spot on the entire western
section of the transcontinental.
Hotel accommodation is right
now taxed to capacity. During
the next few weeks when construction will be in full swing
along the Fraser contiguous to
the town, the need of additional
accommodation is certain to be
felt. Messrs. Warcup & Nicholls'
new hostelry will do much to relieve this increasing demand.
The new hotel will have 40
rooms. W. B. Dean is the
Mr. and Mrs. Harry Joyce, of
Quesnel, were visitors here this
Percy Pinker, a pre-emptor
living east of the Fraser, suffer
ing from a painful abscess on the
hip, was operated on today by
Dr. Lazier. He is recovering
Mr. C. W. Grain, government
agent and court registrar Barkerville, is at the court sittings
today. Mrs. Grain accompanies
her husband on her first visit to
the northern metropolis.
Mr. J. K. More, government
road inspector, is spending some
time in the district. He announces himself as well pleased
with the progress being made on
the new roads under Mr.
McNevins superintendence, He
leaves Monday for the Nechaco
valley and Fraser Lake.
It is reported on what appears
to be good authority that the
railway being built from Edmonton to Dunvegan on the Peace
River by J. D. McArthur, is the
Great Northern enterprise to
connect the G.N. main line with
the Peace River. A line is projected and is now being surveyed
from a point in eastern Montana
through Swift Current, Sask., to
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Devoted   to   the   interests   of   Fort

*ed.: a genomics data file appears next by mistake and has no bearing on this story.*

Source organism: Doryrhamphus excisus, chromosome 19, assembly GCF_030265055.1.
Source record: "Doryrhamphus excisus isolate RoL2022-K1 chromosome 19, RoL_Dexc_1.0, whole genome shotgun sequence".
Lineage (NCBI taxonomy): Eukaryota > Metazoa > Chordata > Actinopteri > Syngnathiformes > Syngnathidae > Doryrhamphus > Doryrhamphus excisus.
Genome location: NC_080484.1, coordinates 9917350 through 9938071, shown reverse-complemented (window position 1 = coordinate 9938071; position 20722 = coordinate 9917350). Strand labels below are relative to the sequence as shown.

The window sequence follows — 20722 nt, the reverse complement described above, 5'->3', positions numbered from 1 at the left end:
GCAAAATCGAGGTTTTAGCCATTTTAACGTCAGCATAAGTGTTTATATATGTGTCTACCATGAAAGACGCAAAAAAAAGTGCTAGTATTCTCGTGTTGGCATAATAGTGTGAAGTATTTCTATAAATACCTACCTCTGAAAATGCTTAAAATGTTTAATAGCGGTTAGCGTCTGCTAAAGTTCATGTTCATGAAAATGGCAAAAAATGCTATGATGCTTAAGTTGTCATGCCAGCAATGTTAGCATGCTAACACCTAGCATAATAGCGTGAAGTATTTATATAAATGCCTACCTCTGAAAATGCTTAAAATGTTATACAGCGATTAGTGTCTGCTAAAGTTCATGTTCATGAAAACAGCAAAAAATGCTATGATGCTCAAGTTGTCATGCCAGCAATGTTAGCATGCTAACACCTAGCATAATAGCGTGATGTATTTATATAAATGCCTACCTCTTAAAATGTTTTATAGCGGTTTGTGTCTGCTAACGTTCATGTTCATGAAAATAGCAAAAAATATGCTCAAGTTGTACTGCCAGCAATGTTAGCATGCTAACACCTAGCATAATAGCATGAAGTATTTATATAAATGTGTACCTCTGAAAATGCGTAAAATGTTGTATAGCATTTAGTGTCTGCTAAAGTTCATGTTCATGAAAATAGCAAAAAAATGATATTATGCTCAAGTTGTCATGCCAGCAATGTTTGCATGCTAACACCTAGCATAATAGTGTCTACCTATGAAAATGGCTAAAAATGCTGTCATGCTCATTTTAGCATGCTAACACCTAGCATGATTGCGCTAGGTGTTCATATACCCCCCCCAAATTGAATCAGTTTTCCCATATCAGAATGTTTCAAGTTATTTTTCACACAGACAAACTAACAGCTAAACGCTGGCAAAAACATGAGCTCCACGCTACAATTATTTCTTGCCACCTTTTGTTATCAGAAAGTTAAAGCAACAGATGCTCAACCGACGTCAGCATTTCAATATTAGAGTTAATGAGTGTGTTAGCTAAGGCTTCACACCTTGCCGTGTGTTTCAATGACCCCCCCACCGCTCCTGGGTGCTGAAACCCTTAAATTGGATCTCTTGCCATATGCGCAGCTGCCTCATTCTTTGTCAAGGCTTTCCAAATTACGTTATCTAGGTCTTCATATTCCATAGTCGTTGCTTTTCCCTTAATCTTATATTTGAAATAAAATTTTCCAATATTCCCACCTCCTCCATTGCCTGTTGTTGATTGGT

Oeorge and the entire Northern Interior.
industrial chaos recently enacted IN THE MATTER of theC^™.*-.
... ,.   ,,   , ,,      n A"**    o"-f   IN   THF.   MAllfc/K   OI
in the vicinity of Yale on the C,
J. B. DANIELL. Editor.
There is a rumor current about
town that the Minister of Lands,
Hon, W. R. Ross, will be among
our visitors next week. Should
the report prove true, everybody
will be pleased to ascribe the
purpose of the visit to a desire on
the part of the minister to acquaint himself with local conditions and the operation of the
land policy in this district. As
petitions and requests have been
made repeatedly to the government for some modification of
that policy in regard to government reserves and the insufficiency of a pre-emptors's record
as a warrant for settlers to undertake the improvement of their
pre-emptions, it is probable "the
minister will secure a first-hand
knowledge of the facts and determine the remedy later.
It is about time the government
overcame the necessity of recalling records issued to pre-emptors,
and entailing the consequent
hardship on settlers of having to
move off land on which they had
already made considerable improvements including the construction of buildings.
We entertain the hope that Mr,
Ross will appreciate the advantage it would be to this district
to have the reserve extending on
either side of the Fraser river to